Justice Launches “Antitrust Division Recovery Initiative” Web Site

On April 14, 2009, the Department of Justice signaled that it is devoting “significant resources” to the detection and prosecution of collusion or other criminal violations of the antitrust laws that may be committed in connection with Recovery Act funds. The Antitrust Division notes on its new Recovery Initiative Web site that, “[t]he potential risk of fraud and collusion increases dramatically when large blocks of funds, such as those associated with the Recovery Act, are quickly disbursed.” In fact, Earl Devaney, the head of the government’s Recovery Accountability and Transparency Board, recently estimated that as much as 7 percent—approximately $55 billion—of Recovery Act funds may be lost to fraud.

Because of this perceived increased risk of criminal conduct, the Division is providing training to help inspectors general and other investigative arms of agencies receiving funds detect and prevent collusion and other types of procurement fraud. To that end, the Division has created the “Red Flags of Collusion” checklist to use as a guidepost for the IGs to detect anticompetitive conduct. The Red Flags of Collusion are set forth in a four-part “MAPS” (market, applications, patterns and suspicious behavior) analysis on the Web site. Under each step of the analysis, the Division sets forth attributes of a procurement or grant award action that would suggest a greater likelihood of collusion, such as (M) few vendors, (A) common sources for two or more proposals, (P) use of losing or withdrawn bidders as subcontractors to winning bidders and (S) submission of multiple proposals.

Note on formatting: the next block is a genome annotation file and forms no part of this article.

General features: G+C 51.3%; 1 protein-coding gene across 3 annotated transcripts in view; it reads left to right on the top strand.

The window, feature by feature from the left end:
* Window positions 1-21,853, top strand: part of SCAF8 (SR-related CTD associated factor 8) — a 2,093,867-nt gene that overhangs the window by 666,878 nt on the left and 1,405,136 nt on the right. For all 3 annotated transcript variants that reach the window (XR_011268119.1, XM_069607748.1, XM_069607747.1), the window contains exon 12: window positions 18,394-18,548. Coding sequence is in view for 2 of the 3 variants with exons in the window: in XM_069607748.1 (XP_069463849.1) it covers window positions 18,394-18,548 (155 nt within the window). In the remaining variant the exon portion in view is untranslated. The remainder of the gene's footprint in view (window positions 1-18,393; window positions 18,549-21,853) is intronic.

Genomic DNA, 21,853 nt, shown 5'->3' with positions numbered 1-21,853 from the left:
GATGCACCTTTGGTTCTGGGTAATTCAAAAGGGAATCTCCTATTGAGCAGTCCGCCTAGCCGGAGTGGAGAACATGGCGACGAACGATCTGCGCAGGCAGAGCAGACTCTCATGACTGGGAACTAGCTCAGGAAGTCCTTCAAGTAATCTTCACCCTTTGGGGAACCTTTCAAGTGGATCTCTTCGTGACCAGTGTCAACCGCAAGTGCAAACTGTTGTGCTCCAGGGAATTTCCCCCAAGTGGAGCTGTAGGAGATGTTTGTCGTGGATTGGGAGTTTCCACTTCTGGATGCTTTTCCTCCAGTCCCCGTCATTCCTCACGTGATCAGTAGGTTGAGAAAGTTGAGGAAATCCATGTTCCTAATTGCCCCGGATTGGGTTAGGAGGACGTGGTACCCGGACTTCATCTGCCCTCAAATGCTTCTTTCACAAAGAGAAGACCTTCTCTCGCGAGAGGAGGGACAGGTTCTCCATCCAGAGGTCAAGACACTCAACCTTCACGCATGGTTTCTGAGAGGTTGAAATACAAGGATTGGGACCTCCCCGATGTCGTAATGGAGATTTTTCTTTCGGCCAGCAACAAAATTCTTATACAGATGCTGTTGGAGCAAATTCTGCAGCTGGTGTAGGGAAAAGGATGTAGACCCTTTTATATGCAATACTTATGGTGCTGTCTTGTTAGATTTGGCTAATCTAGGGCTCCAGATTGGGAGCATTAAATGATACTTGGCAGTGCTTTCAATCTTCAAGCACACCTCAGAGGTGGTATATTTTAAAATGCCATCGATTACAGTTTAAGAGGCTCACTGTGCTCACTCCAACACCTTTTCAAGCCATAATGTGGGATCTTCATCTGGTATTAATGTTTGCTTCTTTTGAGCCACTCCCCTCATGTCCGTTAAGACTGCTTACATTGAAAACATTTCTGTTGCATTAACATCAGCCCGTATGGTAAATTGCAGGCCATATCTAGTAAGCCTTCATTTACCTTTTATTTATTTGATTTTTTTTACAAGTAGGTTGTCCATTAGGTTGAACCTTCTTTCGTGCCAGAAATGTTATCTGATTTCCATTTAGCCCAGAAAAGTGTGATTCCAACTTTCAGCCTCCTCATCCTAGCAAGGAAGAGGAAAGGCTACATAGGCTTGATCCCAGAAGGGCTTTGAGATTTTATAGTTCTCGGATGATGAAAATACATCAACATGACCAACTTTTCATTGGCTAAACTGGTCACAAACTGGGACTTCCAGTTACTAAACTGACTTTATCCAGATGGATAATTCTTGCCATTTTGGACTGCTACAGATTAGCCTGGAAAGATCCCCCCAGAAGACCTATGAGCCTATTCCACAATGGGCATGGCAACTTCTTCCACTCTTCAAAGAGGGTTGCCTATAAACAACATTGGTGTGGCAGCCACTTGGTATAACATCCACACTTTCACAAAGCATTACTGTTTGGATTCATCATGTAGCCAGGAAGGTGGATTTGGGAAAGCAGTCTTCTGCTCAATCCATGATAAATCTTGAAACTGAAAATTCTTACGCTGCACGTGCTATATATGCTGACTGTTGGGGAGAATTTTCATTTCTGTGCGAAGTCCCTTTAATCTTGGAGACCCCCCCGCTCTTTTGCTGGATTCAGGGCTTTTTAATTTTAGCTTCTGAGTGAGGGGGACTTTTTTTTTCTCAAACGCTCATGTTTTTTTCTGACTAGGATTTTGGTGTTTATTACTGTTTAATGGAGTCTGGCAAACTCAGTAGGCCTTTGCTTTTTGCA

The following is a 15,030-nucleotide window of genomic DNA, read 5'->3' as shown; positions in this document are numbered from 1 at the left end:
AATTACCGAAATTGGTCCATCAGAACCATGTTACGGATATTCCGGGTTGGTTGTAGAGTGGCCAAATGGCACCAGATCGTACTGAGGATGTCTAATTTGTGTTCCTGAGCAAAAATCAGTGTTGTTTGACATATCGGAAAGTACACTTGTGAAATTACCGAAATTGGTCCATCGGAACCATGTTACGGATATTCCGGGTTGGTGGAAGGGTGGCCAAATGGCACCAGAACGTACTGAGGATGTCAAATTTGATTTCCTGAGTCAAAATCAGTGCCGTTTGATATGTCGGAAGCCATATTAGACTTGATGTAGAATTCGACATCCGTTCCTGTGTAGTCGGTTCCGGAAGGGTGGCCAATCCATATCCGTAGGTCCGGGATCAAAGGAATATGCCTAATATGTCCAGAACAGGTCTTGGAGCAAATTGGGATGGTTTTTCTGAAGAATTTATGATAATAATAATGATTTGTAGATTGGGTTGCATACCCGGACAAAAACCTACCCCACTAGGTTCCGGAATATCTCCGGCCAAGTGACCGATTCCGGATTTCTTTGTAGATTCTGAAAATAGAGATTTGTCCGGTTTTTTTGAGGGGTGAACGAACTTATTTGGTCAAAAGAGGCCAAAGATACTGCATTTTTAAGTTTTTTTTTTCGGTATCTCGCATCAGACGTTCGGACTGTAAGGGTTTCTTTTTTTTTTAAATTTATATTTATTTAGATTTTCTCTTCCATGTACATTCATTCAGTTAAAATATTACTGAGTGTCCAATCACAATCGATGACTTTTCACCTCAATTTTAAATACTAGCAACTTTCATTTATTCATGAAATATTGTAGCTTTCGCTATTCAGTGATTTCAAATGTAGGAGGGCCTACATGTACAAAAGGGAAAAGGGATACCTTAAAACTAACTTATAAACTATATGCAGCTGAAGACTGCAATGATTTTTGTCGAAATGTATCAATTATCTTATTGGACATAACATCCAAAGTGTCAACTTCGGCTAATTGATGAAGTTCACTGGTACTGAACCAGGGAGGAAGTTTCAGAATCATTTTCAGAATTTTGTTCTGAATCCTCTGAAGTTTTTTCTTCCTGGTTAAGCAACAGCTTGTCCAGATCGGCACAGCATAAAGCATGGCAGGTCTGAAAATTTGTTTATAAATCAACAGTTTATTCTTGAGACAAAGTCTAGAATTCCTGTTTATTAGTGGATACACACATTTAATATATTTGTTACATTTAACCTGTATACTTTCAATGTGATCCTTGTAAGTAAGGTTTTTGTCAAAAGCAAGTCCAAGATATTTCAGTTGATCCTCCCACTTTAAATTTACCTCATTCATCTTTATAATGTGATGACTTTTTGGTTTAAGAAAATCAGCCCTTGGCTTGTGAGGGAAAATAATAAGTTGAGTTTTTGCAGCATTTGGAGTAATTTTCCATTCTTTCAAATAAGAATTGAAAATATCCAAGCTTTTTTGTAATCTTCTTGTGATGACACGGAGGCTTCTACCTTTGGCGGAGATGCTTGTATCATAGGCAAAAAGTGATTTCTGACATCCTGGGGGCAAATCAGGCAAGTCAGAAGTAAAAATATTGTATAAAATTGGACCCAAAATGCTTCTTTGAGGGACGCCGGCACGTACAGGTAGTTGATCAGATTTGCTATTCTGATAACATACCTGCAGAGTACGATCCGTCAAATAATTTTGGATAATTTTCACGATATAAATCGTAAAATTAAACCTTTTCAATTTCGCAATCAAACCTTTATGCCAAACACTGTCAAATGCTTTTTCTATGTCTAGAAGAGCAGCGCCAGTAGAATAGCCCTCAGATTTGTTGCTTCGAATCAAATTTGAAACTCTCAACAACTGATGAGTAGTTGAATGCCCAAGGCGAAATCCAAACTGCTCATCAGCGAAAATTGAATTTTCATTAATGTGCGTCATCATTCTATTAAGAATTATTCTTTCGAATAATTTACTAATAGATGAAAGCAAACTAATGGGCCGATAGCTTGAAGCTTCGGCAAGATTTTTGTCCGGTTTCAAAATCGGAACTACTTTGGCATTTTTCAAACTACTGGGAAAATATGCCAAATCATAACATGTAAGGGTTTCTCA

While designed to help government inspectors general prevent or detect fraud, companies seeking to supply services or procure grant awards in connection with Recovery Act funds can apply MAPS to their individual circumstances as part of a general antitrust compliance effort to help identify whether they are participating in a procurement or grant award action that may involve or suggest the possibility of collusion. While prevention of fraud is one goal of the Division’s effort, the Division made clear that if prevention efforts fail, the Division will “investigate and prosecute any criminal conduct directed at thwarting competition” for Recovery Act funds.

The Antitrust Division’s Recovery Initiative Web site can be found here.



For more information on the Justice Department’s Antitrust Division Recovery Initiative Web site, specifically, or the federal government’s economic recovery efforts, generally, please visit Akin Gump Strauss Hauer & Feld LLP’s Economic Recovery Resource Center site.

Mark Botti mbotti@akingump.com 202.887.4202 Washington, D.C.
Brady Dugan bdugan@akingump.com  202.887.4152 Washington, D.C.
John Dowd jdowd@akingump.com 202.887.4386 Washington, D.C.
Peter Hutt phutt@akingump.com 202.887.4294 Washington, D.C.